Lovecraft always seemed to me like a person crippled by fear, though he was also a very strong-willed person. I prefer to see the joy in the fact that nothing matters.
That said, with 107 stories across three volumes, many of the stories are downright terrifying too. The idea of the anthology was that tonally the series was everything from cute to scary and everything in between, just like life.
CBY: This is the 3rd Lovecraft comic anthology, but you’ve created over 20 Kickstarter campaigns. I’m not asking you to give away all the secrets to your Crush it on Kickstarter course (available as a reward tier if you back the campaign) but for anyone looking to mount their first Kickstarter campaign, or crowdfund a comic with any of the other companies popping up like Zoop or TopatoGO, what have you learned over the years about running a successful Kickstarter?
RN: Well, I did give all the secrets away in Get Your Book Selling on Kickstarter. It’s my play by play, written by Monica Leonelle and myself, about my exact process to run a campaign.
But, honestly, the thing I learned most is that all you can rely on is the work. Whether it sells 1,000 copies, a million, or 10, all you can do is be proud of the work at the end of the day. Some of my best books are ones that literally never sell.
Now, that said, if you want to maximize your campaign, you need to have a mailing list that you communicate with once a week about projects, and you need to do the actions necessary to grow that mailing list (Bookfunnel, viral giveaways, cross promotion, advertising, etc.) in order to find the right people to buy your book.
That’s the most important thing. If you have a mailing list, then you have a homebase where you can always communicate with people without social media messing with your reach.
Then you have to think about book design. Every book has a different floor and ceiling for the amount it can raise based on the art style, subject matter, and more.
Some books are very niche and just don’t have a big audience. Others have a more commercial look and have a higher ceiling for the potential number of backers that it could attract by the end.
As evidence, I write pretty niche books, but I can still do pretty well because I am constantly engaged with growing my audience, and have been since 2014 when I launched my first book.
I can outraise most people because I’m committed to finding new people to buy my books through every means possible. You really need to be a student of marketing in order to get an audience, unless you are very lucky.
But when you get a backer, or a fan, you have to nurture them too, because they are precious. They resonate at the same frequency of weird as you, and that’s a rare thing.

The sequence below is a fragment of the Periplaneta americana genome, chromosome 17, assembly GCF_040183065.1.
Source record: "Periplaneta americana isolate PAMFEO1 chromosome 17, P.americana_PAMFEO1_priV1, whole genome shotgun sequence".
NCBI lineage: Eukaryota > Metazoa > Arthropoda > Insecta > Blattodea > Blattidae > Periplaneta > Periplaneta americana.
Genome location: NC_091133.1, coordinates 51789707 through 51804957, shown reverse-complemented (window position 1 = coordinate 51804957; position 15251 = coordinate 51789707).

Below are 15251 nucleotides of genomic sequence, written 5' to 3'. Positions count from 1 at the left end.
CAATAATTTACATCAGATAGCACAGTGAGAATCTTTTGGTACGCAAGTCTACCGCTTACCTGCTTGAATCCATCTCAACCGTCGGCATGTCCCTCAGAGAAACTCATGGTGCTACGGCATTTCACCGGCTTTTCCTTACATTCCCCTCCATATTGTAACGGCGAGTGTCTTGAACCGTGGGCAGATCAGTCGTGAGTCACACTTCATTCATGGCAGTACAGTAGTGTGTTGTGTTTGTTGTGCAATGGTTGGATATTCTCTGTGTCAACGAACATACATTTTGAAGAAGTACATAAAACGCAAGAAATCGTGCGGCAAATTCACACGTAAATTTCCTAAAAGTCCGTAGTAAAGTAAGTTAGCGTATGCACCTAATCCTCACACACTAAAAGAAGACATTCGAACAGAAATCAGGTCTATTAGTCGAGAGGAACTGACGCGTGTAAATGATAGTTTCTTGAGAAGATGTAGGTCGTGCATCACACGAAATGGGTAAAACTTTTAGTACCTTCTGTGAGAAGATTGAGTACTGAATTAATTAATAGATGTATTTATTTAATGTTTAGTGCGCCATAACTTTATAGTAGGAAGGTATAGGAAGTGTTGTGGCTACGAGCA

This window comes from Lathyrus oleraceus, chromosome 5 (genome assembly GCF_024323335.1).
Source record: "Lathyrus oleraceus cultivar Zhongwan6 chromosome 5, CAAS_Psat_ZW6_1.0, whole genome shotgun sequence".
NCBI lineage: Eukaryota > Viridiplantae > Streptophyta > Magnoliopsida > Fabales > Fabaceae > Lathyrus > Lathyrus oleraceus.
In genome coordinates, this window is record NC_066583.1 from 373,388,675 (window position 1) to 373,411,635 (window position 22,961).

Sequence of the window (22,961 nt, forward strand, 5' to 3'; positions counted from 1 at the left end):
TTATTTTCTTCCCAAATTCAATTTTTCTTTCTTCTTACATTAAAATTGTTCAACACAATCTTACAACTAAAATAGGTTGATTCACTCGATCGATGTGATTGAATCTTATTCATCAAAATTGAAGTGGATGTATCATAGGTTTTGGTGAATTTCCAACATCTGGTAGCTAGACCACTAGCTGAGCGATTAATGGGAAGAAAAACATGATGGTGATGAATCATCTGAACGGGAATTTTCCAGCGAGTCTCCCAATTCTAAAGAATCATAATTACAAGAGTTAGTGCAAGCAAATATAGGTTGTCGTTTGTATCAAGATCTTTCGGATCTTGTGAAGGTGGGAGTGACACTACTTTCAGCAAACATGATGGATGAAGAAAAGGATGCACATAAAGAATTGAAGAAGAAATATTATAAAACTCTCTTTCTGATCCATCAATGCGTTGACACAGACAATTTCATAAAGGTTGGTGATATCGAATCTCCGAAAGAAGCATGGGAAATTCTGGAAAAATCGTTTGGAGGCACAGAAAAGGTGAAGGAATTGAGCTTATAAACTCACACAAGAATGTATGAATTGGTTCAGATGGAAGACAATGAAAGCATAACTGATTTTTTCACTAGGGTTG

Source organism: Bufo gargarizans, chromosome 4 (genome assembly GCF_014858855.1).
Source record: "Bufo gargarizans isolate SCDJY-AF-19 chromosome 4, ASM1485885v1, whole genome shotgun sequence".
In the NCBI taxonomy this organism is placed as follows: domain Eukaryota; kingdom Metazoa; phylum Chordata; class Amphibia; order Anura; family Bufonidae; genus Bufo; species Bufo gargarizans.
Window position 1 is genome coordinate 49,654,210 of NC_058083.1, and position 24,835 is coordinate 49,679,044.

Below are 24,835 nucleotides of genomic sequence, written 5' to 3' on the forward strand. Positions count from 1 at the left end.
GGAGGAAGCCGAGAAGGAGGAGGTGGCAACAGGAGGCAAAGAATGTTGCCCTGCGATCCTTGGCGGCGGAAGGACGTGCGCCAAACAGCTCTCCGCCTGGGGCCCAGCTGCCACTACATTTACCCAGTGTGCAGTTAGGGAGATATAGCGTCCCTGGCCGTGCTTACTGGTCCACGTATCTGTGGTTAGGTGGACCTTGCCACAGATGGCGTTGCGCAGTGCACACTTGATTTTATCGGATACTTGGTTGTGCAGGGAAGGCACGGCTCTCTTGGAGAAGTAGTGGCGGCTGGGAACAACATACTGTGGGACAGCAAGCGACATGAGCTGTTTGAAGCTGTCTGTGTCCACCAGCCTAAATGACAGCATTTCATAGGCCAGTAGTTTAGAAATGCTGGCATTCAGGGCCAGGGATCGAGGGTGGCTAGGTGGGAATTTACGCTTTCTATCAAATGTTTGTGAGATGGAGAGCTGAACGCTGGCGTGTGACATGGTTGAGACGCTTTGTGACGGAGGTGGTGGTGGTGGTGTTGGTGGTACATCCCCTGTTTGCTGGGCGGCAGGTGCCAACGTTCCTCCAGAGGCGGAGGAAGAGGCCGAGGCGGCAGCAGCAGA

However, at the end, when they take that all away, all you have is the work, and you’ll be selling it the rest of your life, so you need to be proud of it when you make it. You can always relaunch something you are proud of later, but if it’s not the best you can do, it can taint your brand.
CBY: Are there any comics at the top of your reading pile that still get you excited to make comics?
RN: Oh, I keep a list of my favorites. I’m not listing every creator for these, but I listed one so you can find it in case it’s obscure and you can’t find it by the name alone, but these are the books I keep coming back to, Serenity Rose being my favorite, which makes it even better that Aaron Alexovich has done the cover for all our anthologies.
A Flower in a Field of Lions by Tyler Button, et al., White Ash by Charlie Stickney et al., Above the Clouds by Melissa Pagluica, Rainbow in the Dark by Comfort Love and Adam Withers, Serenity Rose by Aaron Alexovich, Y: The Last Man by Brian K. Vaughan and Pia Guerra, et al., Hyperbole and a Half by Allison Brosh, Will o' the Wisp by Megan Hutchison, et al., Destiny NY by Pat Shand, et al., Scott Pilgrim by Bryan Lee O’Malley, Cubicles by Walter Ostlie, I Kill Giants by Man of Action, et al., Maus by Art Spiegelman, We3 by Grant Morrison, et al., Johnny the Homicidal Maniac by Jhonen Vasquez, The Sculptor by Scott McCloud, Sandman by Neil Gaiman, et al., Aster of Pan by Merwan, and For Goodness Sake by K Lynn Smith.
CBY: If you were the curator for a comics museum, which 3 books do you want to make absolutely sure are included?
RN: We3 for just panel design, Maus for importance, and then Understanding Comics, which isn’t completely a comic, but the best guide to reading comics for newbies.
CBY: Any other projects CBY readers should check out?
RN: How much time do you have? Okay, I will try to do some deep cuts who are contributors to the anthology.
Lost at Sea is the last book by Timothy Fling and company. Angela Oddling has a great web series called Detached. Erik Lervold, my artist for the series, has a cool comic called The Red Calaveras (The Red Skulls). Fabrice Sapolsky has a company called FairSquare Comics, which has some cool books. Justin Peniston and Dan Schkade have a webcomic called Hunter Black with over 1,000 updates. Katrina Kunstmann does a book called Warhead, and the book I’m known for is Ichabod Jones: Monster Hunter. If you like Cthulhu, you’ll probably like that one, and I will be ending that with the fourth volume in September.
There are so many others that are cool, too. There are 75 total creators in this volume, and over 150 creators throughout the series, so there are a lot of cool creators to find.
CBY: WOW! Where can you be found online?
RN: The best place is www.russellnohelty.com, where you can join my mailing list and get some free books to check out my work. Otherwise, I am on Facebook and Twitter.
CBY: Thank you so much, Russell.
RN: Thanks for having me.